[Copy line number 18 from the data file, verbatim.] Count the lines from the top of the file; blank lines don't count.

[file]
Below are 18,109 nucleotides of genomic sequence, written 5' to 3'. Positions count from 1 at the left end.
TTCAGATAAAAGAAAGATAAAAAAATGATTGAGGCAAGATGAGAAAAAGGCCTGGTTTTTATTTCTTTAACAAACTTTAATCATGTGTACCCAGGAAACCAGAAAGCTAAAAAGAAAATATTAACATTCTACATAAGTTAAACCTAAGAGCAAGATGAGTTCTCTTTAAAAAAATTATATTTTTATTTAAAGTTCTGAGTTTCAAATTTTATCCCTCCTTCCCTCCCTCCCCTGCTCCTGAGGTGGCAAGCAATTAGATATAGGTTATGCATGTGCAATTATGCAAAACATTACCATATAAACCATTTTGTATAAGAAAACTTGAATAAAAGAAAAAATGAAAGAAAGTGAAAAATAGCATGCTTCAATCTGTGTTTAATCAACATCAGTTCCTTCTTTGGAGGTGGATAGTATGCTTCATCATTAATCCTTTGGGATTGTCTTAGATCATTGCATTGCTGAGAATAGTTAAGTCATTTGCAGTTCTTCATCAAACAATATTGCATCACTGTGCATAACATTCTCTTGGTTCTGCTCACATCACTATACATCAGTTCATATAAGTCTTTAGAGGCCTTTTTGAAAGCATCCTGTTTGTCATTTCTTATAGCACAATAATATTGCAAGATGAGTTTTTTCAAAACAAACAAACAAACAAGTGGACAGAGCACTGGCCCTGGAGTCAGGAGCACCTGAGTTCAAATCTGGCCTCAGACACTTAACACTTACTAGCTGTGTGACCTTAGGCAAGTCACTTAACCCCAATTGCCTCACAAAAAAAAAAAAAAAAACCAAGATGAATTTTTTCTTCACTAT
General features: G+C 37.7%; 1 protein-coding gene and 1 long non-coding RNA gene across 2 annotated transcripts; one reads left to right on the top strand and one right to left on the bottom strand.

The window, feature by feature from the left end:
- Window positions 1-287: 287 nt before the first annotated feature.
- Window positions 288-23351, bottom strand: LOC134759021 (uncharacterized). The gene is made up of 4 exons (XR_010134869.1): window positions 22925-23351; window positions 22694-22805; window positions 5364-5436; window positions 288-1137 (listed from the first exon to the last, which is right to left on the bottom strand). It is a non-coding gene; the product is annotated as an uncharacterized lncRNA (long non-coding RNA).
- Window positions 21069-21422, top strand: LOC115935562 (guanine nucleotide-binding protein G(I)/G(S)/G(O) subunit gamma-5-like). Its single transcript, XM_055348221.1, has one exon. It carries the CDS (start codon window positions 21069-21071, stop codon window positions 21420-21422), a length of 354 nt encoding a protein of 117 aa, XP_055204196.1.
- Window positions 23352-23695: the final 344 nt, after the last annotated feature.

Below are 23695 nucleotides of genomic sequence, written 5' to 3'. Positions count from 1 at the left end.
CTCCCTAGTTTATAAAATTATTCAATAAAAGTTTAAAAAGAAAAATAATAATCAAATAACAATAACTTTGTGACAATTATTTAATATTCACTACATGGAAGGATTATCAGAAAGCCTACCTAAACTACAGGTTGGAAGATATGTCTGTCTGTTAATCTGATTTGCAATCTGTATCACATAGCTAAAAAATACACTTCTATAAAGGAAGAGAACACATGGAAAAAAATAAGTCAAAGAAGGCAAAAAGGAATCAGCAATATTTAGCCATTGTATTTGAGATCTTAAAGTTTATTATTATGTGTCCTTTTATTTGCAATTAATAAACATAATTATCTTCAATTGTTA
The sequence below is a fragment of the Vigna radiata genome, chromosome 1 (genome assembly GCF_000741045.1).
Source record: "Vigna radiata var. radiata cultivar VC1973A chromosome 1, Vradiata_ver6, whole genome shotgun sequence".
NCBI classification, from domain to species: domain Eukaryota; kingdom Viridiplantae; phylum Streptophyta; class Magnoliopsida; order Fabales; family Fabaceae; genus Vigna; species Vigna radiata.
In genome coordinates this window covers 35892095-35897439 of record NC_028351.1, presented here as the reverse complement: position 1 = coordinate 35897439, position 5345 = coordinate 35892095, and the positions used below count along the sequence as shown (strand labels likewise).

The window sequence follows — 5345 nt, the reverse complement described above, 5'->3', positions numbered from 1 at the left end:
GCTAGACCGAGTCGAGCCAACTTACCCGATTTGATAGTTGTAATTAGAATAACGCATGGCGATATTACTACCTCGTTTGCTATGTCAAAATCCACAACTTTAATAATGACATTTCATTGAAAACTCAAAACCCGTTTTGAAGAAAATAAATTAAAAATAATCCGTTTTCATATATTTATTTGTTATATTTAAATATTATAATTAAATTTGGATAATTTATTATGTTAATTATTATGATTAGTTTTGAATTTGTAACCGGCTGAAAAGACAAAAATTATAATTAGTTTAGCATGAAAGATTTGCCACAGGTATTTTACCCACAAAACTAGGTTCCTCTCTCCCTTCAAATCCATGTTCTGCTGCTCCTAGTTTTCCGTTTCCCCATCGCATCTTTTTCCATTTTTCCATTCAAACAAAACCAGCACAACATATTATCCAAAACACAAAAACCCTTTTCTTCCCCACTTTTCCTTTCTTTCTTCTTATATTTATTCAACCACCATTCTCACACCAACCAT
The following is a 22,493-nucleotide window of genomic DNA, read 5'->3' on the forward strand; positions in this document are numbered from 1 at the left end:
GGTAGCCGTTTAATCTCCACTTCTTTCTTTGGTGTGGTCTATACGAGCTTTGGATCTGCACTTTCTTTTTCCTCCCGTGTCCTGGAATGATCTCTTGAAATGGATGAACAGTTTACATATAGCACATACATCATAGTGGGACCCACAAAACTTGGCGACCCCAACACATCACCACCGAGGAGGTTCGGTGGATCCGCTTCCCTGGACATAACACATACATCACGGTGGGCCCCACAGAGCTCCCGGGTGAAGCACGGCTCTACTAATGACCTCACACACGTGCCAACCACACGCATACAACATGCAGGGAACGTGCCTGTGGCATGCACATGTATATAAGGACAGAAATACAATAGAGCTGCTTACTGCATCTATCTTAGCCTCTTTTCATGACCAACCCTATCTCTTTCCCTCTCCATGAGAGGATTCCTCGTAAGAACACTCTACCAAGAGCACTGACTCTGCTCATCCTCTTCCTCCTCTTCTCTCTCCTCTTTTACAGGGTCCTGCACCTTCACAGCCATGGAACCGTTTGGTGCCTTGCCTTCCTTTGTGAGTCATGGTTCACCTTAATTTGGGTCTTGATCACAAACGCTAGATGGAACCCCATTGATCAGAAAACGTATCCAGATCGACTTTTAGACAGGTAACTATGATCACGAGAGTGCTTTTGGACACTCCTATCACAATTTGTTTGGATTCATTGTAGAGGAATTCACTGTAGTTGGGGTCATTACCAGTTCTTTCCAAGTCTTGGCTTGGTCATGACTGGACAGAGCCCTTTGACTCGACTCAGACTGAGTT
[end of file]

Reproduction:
GGTAGCCGTTTAATCTCCACTTCTTTCTTTGGTGTGGTCTATACGAGCTTTGGATCTGCACTTTCTTTTTCCTCCCGTGTCCTGGAATGATCTCTTGAAATGGATGAACAGTTTACATATAGCACATACATCATAGTGGGACCCACAAAACTTGGCGACCCCAACACATCACCACCGAGGAGGTTCGGTGGATCCGCTTCCCTGGACATAACACATACATCACGGTGGGCCCCACAGAGCTCCCGGGTGAAGCACGGCTCTACTAATGACCTCACACACGTGCCAACCACACGCATACAACATGCAGGGAACGTGCCTGTGGCATGCACATGTATATAAGGACAGAAATACAATAGAGCTGCTTACTGCATCTATCTTAGCCTCTTTTCATGACCAACCCTATCTCTTTCCCTCTCCATGAGAGGATTCCTCGTAAGAACACTCTACCAAGAGCACTGACTCTGCTCATCCTCTTCCTCCTCTTCTCTCTCCTCTTTTACAGGGTCCTGCACCTTCACAGCCATGGAACCGTTTGGTGCCTTGCCTTCCTTTGTGAGTCATGGTTCACCTTAATTTGGGTCTTGATCACAAACGCTAGATGGAACCCCATTGATCAGAAAACGTATCCAGATCGACTTTTAGACAGGTAACTATGATCACGAGAGTGCTTTTGGACACTCCTATCACAATTTGTTTGGATTCATTGTAGAGGAATTCACTGTAGTTGGGGTCATTACCAGTTCTTTCCAAGTCTTGGCTTGGTCATGACTGGACAGAGCCCTTTGACTCGACTCAGACTGAGTT